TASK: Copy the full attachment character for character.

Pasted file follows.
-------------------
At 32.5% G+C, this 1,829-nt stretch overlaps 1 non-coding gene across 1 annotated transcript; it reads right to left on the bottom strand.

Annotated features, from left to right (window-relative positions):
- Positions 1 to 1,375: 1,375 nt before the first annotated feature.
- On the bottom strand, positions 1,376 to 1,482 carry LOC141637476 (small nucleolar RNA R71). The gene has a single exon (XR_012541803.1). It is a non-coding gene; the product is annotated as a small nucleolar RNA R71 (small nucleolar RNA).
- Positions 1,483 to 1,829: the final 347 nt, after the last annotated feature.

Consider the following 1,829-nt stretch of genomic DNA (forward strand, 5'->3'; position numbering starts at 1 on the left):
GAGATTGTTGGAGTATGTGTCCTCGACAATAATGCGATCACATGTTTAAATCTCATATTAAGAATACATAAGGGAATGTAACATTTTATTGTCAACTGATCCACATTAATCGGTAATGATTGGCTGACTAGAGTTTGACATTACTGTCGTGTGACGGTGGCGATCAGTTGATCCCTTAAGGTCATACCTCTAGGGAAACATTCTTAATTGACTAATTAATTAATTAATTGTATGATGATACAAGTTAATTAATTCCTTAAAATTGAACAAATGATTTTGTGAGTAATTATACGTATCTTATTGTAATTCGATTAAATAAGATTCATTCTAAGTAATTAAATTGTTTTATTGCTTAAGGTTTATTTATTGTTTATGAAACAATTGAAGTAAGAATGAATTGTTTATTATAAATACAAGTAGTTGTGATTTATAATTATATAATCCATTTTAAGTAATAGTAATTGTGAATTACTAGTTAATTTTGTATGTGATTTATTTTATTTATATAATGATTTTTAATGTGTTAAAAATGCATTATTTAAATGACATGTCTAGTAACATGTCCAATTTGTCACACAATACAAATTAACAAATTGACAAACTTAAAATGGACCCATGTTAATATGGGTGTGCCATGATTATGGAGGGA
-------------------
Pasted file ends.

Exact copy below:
At 32.5% G+C, this 1,829-nt stretch overlaps 1 non-coding gene across 1 annotated transcript; it reads right to left on the bottom strand.

Annotated features, from left to right (window-relative positions):
- Positions 1 to 1,375: 1,375 nt before the first annotated feature.
- On the bottom strand, positions 1,376 to 1,482 carry LOC141637476 (small nucleolar RNA R71). The gene has a single exon (XR_012541803.1). It is a non-coding gene; the product is annotated as a small nucleolar RNA R71 (small nucleolar RNA).
- Positions 1,483 to 1,829: the final 347 nt, after the last annotated feature.

Consider the following 1,829-nt stretch of genomic DNA (forward strand, 5'->3'; position numbering starts at 1 on the left):
GAGATTGTTGGAGTATGTGTCCTCGACAATAATGCGATCACATGTTTAAATCTCATATTAAGAATACATAAGGGAATGTAACATTTTATTGTCAACTGATCCACATTAATCGGTAATGATTGGCTGACTAGAGTTTGACATTACTGTCGTGTGACGGTGGCGATCAGTTGATCCCTTAAGGTCATACCTCTAGGGAAACATTCTTAATTGACTAATTAATTAATTAATTGTATGATGATACAAGTTAATTAATTCCTTAAAATTGAACAAATGATTTTGTGAGTAATTATACGTATCTTATTGTAATTCGATTAAATAAGATTCATTCTAAGTAATTAAATTGTTTTATTGCTTAAGGTTTATTTATTGTTTATGAAACAATTGAAGTAAGAATGAATTGTTTATTATAAATACAAGTAGTTGTGATTTATAATTATATAATCCATTTTAAGTAATAGTAATTGTGAATTACTAGTTAATTTTGTATGTGATTTATTTTATTTATATAATGATTTTTAATGTGTTAAAAATGCATTATTTAAATGACATGTCTAGTAACATGTCCAATTTGTCACACAATACAAATTAACAAATTGACAAACTTAAAATGGACCCATGTTAATATGGGTGTGCCATGATTATGGAGGGA